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El Encaje, los Flujos de Capitales y el Gasto: Una Evaluación empírica

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  • Guillermo Le Fort
  • Sergio Lehmann

Abstract

The rapid expansion of private-sector expenditure in the 1990s was accompanied by a massive and increasing foreign capital inflow. A tight economic policy, characterized by high interest rates, was implemented in order to contain the private expenditure growth. As a way of reconciling high interest rates with increasing international financial integration, a reserve requirement on capital inflows was applied. The paper shows that private spending responds to the volume of capital inflows, and that these, in turn, respond significantly to the reserve requirement. We obtain that the effect of monetary policy on domestic spending is weakened by capital inflows when the exchange rate is not free to fluctuate in response to changes in interest rates. The reserve requirement can be used to avoid this weakening, by compensating the effects on capital inflows produced by interest rate spreads. The results also show that if the reserve requirement had been eliminated, capital inflows would have grown significantly and the excess domestic demand situation of 1997 would have been aggravated. A more effective strategy for controlling private expenditure would have needed a higher reserve requirement and an even tighter monetary policy, or else a counter-cyclical fiscal policy that would have increased public saving in periods of private expenditure expansion.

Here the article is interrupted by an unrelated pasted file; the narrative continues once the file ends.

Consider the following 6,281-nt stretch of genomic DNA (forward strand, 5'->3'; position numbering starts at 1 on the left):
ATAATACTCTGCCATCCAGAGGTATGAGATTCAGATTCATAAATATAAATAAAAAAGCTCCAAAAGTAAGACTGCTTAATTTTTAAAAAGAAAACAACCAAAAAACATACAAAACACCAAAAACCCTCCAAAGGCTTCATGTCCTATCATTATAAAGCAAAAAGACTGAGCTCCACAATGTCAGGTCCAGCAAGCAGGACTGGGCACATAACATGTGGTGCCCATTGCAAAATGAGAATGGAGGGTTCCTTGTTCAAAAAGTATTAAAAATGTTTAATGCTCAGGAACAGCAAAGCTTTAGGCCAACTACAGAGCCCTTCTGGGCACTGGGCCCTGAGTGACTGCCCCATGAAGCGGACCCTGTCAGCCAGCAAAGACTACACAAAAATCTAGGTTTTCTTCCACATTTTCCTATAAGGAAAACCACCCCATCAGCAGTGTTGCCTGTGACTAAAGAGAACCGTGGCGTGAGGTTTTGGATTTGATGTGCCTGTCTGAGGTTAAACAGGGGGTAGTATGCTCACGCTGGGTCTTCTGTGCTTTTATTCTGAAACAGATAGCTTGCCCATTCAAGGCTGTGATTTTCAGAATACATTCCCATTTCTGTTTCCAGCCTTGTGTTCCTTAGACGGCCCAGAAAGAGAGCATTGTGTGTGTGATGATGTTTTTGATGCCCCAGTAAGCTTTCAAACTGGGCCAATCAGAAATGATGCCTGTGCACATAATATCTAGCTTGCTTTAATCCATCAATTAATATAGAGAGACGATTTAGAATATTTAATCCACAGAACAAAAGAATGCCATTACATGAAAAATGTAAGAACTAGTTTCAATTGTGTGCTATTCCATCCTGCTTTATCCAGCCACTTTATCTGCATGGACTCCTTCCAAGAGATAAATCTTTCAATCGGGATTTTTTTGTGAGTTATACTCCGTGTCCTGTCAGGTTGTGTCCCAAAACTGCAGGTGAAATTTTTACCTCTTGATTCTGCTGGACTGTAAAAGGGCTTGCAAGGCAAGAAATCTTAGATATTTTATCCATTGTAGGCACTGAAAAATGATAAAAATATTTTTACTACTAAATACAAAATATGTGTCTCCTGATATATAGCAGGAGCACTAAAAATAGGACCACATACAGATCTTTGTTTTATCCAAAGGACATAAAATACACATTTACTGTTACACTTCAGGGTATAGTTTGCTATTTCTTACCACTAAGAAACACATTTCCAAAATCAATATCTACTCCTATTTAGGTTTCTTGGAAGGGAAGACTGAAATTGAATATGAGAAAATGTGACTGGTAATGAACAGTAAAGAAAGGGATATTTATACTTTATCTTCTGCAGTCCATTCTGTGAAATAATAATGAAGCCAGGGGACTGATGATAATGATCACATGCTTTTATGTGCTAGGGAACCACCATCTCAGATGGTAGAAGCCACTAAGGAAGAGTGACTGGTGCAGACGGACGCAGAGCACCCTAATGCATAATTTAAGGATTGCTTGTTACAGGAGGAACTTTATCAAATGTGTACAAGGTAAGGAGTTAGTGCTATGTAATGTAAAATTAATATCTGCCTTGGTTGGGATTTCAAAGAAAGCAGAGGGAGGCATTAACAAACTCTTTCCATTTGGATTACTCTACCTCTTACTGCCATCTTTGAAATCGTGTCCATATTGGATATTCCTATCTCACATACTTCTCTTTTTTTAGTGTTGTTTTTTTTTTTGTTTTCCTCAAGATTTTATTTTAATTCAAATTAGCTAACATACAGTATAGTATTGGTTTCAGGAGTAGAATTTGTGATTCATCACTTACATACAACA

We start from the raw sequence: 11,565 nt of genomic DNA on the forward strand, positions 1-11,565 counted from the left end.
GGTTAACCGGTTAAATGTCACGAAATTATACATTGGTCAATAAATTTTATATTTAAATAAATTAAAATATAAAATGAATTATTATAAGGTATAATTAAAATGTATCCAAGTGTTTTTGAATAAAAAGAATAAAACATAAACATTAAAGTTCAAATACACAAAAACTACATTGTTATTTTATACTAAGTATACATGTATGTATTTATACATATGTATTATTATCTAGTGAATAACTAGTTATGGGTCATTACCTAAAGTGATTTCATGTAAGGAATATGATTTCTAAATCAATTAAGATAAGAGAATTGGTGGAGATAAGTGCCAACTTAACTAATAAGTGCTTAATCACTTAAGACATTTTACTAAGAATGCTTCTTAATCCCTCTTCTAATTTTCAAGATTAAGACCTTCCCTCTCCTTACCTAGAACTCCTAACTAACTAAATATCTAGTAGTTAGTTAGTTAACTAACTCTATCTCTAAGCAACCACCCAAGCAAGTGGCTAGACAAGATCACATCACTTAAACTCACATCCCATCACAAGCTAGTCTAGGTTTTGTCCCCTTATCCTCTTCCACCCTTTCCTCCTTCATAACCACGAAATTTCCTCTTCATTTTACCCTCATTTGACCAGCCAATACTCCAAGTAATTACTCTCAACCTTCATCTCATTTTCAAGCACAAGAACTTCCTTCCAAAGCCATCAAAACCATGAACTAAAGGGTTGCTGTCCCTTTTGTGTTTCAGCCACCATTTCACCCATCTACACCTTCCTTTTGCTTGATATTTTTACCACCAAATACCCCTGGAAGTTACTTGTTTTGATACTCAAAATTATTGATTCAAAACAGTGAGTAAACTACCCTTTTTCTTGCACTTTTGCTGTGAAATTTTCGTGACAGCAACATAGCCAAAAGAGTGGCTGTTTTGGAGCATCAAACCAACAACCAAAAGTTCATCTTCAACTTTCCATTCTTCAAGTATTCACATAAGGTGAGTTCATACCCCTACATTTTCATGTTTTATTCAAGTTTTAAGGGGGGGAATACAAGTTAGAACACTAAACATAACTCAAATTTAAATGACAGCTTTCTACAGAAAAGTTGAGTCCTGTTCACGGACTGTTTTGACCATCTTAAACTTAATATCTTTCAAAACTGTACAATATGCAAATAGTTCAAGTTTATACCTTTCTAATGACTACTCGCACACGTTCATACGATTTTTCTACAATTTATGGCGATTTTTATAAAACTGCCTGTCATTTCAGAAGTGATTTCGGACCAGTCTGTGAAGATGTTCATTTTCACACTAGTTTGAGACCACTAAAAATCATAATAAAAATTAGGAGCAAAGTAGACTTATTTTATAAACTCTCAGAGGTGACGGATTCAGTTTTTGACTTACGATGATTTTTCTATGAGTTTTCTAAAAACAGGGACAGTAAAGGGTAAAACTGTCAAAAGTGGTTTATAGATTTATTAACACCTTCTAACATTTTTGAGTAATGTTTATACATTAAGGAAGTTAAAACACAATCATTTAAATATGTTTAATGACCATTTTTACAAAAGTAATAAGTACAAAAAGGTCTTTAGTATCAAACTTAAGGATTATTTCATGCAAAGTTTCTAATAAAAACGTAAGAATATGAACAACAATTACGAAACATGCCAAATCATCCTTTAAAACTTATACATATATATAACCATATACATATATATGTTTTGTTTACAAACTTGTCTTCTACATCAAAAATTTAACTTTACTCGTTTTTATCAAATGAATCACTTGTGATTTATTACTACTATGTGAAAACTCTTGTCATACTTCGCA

Suggested Citation

  • Guillermo Le Fort & Sergio Lehmann, 2000. "El Encaje, los Flujos de Capitales y el Gasto: Una Evaluación empírica," Working Papers Central Bank of Chile 64, Central Bank of Chile.
  • Handle: RePEc:chb:bcchwp:64
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    File URL: http://si2.bcentral.cl/public/pdf/documentos-trabajo/pdf/dtbc64.pdf
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    References listed on IDEAS

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    1. Engel, Eduardo M. R. A. & Galetovic, Alexander & Raddatz, Claudio E., 1999. "Taxes and income distribution in Chile: some unpleasant redistributive arithmetic," Journal of Development Economics, Elsevier, vol. 59(1), pages 155-192, June.
    2. Manuel Agosin & Ricardo French-Davis, 1997. "Managing capital inflows in Chile," Estudios de Economia, University of Chile, Department of Economics, vol. 24(2 Year 19), pages 297-326, December.
    3. Bernard J Laurens & Jaime Cardoso, 1998. "Managing Capital Flows; Lessons From the Experience of Chile," IMF Working Papers 98/168, International Monetary Fund.
    4. Leamer, Edward E, 1983. "Let's Take the Con Out of Econometrics," American Economic Review, American Economic Association, vol. 73(1), pages 31-43, March.
    5. Patricio Rojas & Eduardo López & Susana Jiménez, 1997. "Determinantes del Crecimiento y Estimación del Producto Potencial en Chile: El Rol del Comercio," Working Papers Central Bank of Chile 24, Central Bank of Chile.
    6. Leamer, Edward E, 1985. "Sensitivity Analyses Would Help," American Economic Review, American Economic Association, vol. 75(3), pages 308-313, June.
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    Cited by:

    1. Ffrench-Davis, Ricardo & Larraín, Guillermo, 2003. "How optimal are the extremes?: Latin American exchange rate policies during the Asian crisis," Series Históricas 10, Naciones Unidas Comisión Económica para América Latina y el Caribe (CEPAL).
    2. Guillermo Le Fort V, 2000. "Los Resultados Macroeconómicos del Gobierno de Eduardo Frei RT: Una Evaluación Comparativa," Working Papers Central Bank of Chile 81, Central Bank of Chile.

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